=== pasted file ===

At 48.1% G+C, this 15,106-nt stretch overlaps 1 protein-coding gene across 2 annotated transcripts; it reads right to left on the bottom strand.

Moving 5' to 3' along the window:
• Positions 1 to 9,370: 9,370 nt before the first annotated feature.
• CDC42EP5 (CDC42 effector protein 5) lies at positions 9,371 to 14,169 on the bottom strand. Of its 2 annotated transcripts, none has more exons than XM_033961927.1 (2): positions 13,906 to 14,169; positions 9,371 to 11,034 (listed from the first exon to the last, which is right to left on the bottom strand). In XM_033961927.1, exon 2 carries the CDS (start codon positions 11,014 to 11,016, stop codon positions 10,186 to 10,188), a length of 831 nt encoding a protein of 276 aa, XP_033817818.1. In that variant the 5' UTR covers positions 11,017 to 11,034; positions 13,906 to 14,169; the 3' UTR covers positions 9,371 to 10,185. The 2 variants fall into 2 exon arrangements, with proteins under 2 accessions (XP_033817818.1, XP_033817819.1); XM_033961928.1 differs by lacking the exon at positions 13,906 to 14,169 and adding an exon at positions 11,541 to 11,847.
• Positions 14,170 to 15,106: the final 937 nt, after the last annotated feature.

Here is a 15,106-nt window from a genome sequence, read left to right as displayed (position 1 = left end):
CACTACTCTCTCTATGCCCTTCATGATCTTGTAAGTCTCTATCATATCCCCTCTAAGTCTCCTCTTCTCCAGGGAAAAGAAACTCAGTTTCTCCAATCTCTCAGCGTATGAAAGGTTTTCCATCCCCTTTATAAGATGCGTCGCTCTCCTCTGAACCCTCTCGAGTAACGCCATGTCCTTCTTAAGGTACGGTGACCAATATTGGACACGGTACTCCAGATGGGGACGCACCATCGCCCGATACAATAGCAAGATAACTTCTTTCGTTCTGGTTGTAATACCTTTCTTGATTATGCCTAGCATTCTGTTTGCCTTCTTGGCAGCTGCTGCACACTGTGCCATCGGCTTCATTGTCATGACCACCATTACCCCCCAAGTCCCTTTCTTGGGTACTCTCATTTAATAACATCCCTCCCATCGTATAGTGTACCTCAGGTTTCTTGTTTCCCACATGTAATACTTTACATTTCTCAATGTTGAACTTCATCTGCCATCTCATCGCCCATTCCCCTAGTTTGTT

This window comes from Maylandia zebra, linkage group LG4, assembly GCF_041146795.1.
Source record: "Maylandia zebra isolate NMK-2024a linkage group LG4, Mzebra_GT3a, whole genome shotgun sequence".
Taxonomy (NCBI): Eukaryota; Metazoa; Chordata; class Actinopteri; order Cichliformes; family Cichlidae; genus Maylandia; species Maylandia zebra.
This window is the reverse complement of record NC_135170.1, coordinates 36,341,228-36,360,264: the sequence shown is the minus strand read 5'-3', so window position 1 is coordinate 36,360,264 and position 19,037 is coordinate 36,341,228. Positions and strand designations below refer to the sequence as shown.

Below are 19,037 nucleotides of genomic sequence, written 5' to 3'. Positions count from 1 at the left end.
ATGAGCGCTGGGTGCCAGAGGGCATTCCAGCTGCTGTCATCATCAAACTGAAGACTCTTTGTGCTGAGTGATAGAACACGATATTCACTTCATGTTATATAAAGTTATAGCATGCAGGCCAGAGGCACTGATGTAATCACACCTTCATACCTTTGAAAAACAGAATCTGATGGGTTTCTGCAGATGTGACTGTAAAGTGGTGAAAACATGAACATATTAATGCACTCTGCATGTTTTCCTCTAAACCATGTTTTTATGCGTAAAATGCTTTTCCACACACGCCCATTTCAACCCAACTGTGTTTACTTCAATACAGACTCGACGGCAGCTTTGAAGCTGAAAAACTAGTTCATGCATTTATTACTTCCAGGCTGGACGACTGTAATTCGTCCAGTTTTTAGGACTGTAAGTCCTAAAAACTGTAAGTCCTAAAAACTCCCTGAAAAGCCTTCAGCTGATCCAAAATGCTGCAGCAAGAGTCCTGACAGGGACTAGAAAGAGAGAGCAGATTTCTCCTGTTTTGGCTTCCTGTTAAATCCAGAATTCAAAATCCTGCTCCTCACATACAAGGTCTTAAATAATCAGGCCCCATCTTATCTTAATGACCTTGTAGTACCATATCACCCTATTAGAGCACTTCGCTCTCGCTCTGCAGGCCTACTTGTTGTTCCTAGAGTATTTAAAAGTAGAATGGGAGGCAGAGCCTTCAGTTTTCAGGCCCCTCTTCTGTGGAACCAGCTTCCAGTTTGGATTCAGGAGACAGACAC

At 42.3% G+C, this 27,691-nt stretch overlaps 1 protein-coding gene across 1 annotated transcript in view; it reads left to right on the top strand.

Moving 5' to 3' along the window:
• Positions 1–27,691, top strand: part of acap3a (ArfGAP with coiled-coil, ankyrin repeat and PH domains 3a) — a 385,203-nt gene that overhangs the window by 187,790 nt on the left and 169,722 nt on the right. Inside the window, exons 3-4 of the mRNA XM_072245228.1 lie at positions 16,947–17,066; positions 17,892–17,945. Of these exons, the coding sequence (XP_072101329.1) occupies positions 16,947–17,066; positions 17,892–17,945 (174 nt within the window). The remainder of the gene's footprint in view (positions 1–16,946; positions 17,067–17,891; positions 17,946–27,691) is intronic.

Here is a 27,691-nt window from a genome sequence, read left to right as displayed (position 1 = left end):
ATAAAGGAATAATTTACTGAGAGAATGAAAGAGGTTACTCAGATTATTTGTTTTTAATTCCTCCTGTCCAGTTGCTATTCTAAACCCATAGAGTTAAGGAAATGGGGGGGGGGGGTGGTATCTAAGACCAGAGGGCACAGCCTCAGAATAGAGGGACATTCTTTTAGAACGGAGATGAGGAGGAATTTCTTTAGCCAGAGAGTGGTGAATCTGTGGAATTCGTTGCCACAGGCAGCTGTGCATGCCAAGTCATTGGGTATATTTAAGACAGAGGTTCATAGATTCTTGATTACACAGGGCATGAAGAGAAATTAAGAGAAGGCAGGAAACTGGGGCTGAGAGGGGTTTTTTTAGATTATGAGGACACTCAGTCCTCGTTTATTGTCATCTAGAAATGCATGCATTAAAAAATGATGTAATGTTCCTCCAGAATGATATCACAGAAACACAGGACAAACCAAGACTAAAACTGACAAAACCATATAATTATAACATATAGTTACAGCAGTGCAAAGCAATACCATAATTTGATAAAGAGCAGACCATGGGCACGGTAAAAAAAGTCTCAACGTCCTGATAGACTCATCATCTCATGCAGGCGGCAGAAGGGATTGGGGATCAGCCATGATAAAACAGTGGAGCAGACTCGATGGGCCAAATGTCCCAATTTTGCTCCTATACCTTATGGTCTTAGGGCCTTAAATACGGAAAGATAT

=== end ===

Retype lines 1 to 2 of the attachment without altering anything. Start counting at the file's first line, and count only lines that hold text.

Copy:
At 48.1% G+C, this 15,106-nt stretch overlaps 1 protein-coding gene across 2 annotated transcripts; it reads right to left on the bottom strand.

Moving 5' to 3' along the window: